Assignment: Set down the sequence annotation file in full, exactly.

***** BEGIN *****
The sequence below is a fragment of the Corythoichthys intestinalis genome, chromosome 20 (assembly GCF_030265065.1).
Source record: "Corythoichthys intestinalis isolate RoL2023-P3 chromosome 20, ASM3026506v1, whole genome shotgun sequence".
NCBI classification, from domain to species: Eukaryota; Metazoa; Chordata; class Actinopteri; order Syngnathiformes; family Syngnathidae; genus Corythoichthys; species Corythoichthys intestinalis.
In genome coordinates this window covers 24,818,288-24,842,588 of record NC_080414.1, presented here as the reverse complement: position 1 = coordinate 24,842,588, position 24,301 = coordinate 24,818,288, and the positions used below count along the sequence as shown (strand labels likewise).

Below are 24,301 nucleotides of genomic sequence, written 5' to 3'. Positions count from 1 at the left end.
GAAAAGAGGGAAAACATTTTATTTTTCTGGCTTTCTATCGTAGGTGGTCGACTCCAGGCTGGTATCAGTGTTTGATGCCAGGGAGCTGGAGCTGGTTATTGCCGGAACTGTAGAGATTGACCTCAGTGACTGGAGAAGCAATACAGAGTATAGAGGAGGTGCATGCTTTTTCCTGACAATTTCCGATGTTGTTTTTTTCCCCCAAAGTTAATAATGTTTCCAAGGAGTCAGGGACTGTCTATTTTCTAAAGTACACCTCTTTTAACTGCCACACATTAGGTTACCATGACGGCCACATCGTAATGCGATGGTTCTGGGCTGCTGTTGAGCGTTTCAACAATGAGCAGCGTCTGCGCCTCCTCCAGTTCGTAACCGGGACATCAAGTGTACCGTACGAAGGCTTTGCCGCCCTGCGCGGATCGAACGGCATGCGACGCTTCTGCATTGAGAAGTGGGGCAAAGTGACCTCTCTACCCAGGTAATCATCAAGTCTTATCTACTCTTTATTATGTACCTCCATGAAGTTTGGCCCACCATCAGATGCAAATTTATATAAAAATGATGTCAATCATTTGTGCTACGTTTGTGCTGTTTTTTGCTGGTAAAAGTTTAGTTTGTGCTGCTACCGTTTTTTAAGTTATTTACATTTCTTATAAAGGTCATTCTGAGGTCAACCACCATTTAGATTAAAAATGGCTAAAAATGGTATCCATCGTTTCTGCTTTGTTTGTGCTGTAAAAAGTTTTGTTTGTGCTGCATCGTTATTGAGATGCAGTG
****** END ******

The sequence below is a fragment of the Corythoichthys intestinalis genome, chromosome 20 (assembly GCF_030265065.1).
Source record: "Corythoichthys intestinalis isolate RoL2023-P3 chromosome 20, ASM3026506v1, whole genome shotgun sequence".
NCBI classification, from domain to species: Eukaryota; Metazoa; Chordata; class Actinopteri; order Syngnathiformes; family Syngnathidae; genus Corythoichthys; species Corythoichthys intestinalis.
In genome coordinates this window covers 24,818,288-24,842,588 of record NC_080414.1, presented here as the reverse complement: position 1 = coordinate 24,842,588, position 24,301 = coordinate 24,818,288, and the positions used below count along the sequence as shown (strand labels likewise).

Below are 24,301 nucleotides of genomic sequence, written 5' to 3'. Positions count from 1 at the left end.
GAAAAGAGGGAAAACATTTTATTTTTCTGGCTTTCTATCGTAGGTGGTCGACTCCAGGCTGGTATCAGTGTTTGATGCCAGGGAGCTGGAGCTGGTTATTGCCGGAACTGTAGAGATTGACCTCAGTGACTGGAGAAGCAATACAGAGTATAGAGGAGGTGCATGCTTTTTCCTGACAATTTCCGATGTTGTTTTTTTCCCCCAAAGTTAATAATGTTTCCAAGGAGTCAGGGACTGTCTATTTTCTAAAGTACACCTCTTTTAACTGCCACACATTAGGTTACCATGACGGCCACATCGTAATGCGATGGTTCTGGGCTGCTGTTGAGCGTTTCAACAATGAGCAGCGTCTGCGCCTCCTCCAGTTCGTAACCGGGACATCAAGTGTACCGTACGAAGGCTTTGCCGCCCTGCGCGGATCGAACGGCATGCGACGCTTCTGCATTGAGAAGTGGGGCAAAGTGACCTCTCTACCCAGGTAATCATCAAGTCTTATCTACTCTTTATTATGTACCTCCATGAAGTTTGGCCCACCATCAGATGCAAATTTATATAAAAATGATGTCAATCATTTGTGCTACGTTTGTGCTGTTTTTTGCTGGTAAAAGTTTAGTTTGTGCTGCTACCGTTTTTTAAGTTATTTACATTTCTTATAAAGGTCATTCTGAGGTCAACCACCATTTAGATTAAAAATGGCTAAAAATGGTATCCATCGTTTCTGCTTTGTTTGTGCTGTAAAAAGTTTTGTTTGTGCTGCATCGTTATTGAGATGCAGTG